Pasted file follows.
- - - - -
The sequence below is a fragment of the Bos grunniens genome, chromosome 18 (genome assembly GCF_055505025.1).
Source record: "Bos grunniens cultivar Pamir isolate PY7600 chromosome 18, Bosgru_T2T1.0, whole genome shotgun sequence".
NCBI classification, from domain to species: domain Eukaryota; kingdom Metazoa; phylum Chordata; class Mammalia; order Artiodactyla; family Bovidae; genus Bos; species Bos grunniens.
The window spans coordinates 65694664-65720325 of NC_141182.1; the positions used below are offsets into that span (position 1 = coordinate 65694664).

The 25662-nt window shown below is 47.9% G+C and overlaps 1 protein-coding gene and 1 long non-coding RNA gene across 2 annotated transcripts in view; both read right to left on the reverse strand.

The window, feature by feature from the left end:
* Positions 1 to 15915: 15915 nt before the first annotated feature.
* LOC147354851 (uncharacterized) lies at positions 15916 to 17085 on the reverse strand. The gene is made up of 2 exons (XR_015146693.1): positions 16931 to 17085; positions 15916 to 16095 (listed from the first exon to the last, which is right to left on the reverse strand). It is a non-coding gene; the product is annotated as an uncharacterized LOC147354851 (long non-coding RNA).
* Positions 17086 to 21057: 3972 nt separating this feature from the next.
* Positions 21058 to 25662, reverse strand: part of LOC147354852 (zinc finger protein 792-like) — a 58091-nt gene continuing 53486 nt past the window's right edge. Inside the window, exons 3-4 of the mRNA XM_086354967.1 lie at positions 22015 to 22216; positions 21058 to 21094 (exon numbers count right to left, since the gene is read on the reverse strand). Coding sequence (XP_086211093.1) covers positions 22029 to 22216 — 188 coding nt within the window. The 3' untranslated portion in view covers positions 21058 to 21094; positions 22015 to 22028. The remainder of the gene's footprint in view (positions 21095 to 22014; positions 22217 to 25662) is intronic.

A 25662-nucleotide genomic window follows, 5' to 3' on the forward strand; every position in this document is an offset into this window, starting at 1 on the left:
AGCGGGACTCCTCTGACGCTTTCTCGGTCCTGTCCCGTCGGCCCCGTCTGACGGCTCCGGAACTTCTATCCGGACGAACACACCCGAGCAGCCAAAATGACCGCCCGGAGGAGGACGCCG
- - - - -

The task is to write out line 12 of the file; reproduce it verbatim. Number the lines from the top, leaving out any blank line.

AGCGGGACTCCTCTGACGCTTTCTCGGTCCTGTCCCGTCGGCCCCGTCTGACGGCTCCGGAACTTCTATCCGGACGAACACACCCGAGCAGCCAAAATGACCGCCCGGAGGAGGACGCCG